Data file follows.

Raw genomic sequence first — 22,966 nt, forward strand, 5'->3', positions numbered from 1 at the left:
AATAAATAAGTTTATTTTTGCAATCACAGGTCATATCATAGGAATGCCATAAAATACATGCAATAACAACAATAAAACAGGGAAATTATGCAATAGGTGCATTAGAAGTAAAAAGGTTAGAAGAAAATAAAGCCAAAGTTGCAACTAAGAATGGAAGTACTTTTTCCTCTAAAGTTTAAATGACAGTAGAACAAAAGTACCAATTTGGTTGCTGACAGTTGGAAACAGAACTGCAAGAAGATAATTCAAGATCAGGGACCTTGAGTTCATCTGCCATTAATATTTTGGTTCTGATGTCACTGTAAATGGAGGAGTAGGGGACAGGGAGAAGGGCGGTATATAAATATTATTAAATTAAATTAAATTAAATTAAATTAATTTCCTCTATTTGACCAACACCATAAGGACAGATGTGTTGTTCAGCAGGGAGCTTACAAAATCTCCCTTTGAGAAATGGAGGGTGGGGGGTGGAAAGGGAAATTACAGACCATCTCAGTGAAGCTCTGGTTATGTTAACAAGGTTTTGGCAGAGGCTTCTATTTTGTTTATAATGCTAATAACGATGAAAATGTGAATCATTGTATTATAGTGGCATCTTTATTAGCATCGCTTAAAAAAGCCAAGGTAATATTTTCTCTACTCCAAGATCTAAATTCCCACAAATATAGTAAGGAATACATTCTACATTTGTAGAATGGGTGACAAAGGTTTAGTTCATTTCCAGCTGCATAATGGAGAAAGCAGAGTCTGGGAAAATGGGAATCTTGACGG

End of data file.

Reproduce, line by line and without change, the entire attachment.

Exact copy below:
Raw genomic sequence first — 22,966 nt, forward strand, 5'->3', positions numbered from 1 at the left:
AATAAATAAGTTTATTTTTGCAATCACAGGTCATATCATAGGAATGCCATAAAATACATGCAATAACAACAATAAAACAGGGAAATTATGCAATAGGTGCATTAGAAGTAAAAAGGTTAGAAGAAAATAAAGCCAAAGTTGCAACTAAGAATGGAAGTACTTTTTCCTCTAAAGTTTAAATGACAGTAGAACAAAAGTACCAATTTGGTTGCTGACAGTTGGAAACAGAACTGCAAGAAGATAATTCAAGATCAGGGACCTTGAGTTCATCTGCCATTAATATTTTGGTTCTGATGTCACTGTAAATGGAGGAGTAGGGGACAGGGAGAAGGGCGGTATATAAATATTATTAAATTAAATTAAATTAAATTAAATTAATTTCCTCTATTTGACCAACACCATAAGGACAGATGTGTTGTTCAGCAGGGAGCTTACAAAATCTCCCTTTGAGAAATGGAGGGTGGGGGGTGGAAAGGGAAATTACAGACCATCTCAGTGAAGCTCTGGTTATGTTAACAAGGTTTTGGCAGAGGCTTCTATTTTGTTTATAATGCTAATAACGATGAAAATGTGAATCATTGTATTATAGTGGCATCTTTATTAGCATCGCTTAAAAAAGCCAAGGTAATATTTTCTCTACTCCAAGATCTAAATTCCCACAAATATAGTAAGGAATACATTCTACATTTGTAGAATGGGTGACAAAGGTTTAGTTCATTTCCAGCTGCATAATGGAGAAAGCAGAGTCTGGGAAAATGGGAATCTTGACGG